Ahead of fundraiser, HPD demonstrates value of K-9 officers

HUNTINGTON – When it comes to the Huntington Police Department, protecting those that protect the community is always a top priority – whether those officers walk on two legs or four.

In an effort to better protect its four-legged officers, the HPD has partnered with a local business and nonprofit to raise $10,000 toward the purchase of four protective vests for the Huntington Police Department’s K-9 Unit.

“Our dogs are out there keeping us safe, and it’s our responsibility as handlers to keep our dogs safe,” said Lt. Levi Livingston, a K-9 trainer and handler for the past 16 years. “It’s a team effort.”

Livingston said the fundraiser, Cause for the Paws, is a joint effort with Tri-State Pool Distributors, a local wholesaler that provides pool supplies to retail stores in Ohio, Kentucky and West Virginia, and the Spikes K9 Fund.

The fundraiser will be from 6 to 8 p.m. Friday, June 8, at Fat Patty’s, 1935 3rd Ave. in Huntington. Due to limited space, only those who have donated or plan to donate will be able to attend.

The event will include a silent auction, appetizers and cash bar. All proceeds, which are tax-deductible, will go toward purchasing lightweight, stab-resistant, bulletproof vests.

Those who cannot attend the fundraiser Friday but would still like to donate can mail donations (check payable to “Spike’s K9 Fund”) to Philip Macri, Tri-State Pool Distributors, at P.O. Box 6473, Huntington, WV 25772.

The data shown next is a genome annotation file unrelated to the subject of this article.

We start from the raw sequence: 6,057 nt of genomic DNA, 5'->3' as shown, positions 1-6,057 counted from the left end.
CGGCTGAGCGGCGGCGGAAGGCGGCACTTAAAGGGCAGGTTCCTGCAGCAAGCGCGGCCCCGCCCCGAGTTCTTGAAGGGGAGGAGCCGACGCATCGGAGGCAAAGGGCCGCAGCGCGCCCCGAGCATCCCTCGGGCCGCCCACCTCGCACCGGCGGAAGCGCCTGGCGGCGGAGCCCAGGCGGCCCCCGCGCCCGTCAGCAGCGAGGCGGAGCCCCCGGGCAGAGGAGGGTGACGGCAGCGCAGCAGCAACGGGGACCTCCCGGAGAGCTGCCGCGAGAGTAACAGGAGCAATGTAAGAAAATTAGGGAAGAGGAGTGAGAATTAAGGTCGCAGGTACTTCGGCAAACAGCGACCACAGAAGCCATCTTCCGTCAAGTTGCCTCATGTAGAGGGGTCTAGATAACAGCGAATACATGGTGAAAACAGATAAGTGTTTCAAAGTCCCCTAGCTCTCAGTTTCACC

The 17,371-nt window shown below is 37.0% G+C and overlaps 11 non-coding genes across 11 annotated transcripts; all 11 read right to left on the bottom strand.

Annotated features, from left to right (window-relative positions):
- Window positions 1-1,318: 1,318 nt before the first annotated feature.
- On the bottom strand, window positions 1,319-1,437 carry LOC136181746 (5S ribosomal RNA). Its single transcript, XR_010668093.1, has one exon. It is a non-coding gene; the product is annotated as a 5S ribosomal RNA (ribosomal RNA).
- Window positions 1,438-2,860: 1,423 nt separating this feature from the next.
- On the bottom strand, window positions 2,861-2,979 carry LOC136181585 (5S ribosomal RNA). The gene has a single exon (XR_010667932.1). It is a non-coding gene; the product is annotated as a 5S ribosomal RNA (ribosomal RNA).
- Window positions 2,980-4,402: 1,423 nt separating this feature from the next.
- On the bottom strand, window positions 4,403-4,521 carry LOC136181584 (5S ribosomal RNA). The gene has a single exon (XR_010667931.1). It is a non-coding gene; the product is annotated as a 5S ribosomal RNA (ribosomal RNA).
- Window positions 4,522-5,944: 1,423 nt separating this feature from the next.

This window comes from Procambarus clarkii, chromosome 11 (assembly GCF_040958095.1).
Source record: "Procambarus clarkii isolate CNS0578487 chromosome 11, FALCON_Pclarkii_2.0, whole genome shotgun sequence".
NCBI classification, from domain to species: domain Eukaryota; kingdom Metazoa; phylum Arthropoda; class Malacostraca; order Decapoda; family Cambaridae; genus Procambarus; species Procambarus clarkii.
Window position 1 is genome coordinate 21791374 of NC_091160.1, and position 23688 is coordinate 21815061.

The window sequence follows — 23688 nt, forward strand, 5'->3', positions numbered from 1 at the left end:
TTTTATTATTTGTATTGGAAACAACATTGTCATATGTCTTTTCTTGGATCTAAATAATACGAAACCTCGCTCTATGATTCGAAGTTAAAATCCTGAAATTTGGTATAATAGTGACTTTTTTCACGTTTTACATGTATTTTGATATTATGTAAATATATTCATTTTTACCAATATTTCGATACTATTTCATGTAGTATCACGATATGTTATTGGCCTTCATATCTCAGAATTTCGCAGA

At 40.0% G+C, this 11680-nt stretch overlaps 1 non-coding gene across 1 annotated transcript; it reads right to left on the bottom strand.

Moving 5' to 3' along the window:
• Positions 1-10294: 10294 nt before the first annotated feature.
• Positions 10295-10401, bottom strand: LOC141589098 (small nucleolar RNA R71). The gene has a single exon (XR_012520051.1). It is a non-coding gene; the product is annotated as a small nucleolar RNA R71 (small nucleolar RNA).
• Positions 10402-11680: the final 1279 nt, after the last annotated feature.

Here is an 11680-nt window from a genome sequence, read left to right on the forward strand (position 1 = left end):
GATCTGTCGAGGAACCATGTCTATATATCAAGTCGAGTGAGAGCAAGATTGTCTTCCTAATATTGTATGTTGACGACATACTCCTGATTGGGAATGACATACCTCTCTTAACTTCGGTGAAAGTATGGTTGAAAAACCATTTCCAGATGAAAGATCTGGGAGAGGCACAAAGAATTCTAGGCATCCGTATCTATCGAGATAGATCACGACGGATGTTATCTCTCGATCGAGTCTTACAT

To prove just how vital the K-9 Unit is to the department, HPD held a media demonstration Tuesday morning at its headquarters.

As part of the demonstration, HPD K-9 handler Robert Black performed a training exercise with his canine companion, Max.

As part of the exercise, Black led Max into a side room and gave the command for him to find the hidden police officer, a task that took Max less than 10 seconds.

“We are utilizing our dogs a lot more to search buildings,” Livingston said. “They keep our officers safe, and they can do the job faster and safer than we can.”

In recent years, with the uptick in drug-related crime, Livingston said the department relies on its K-9 Unit more and more. He added that the dogs also work closely with the department’s SWAT team.

Livingston said the K-9 Unit consists of eight dogs, including six narcotic apprehension dogs, a bloodhound and an English Springer Spaniel used only for narcotics detection. Trained K-9s can cost as much as $10,000 or more.

Livingston said the only dogs that will need the vests are the narcotic apprehension dogs. He added that two already have vests and the fundraiser will hopefully provide funds for the remaining four.

Livingston said they would also like to purchase a camera to mount onto the dogs when they enter buildings, but that will cost another $7,000 to $8,000.


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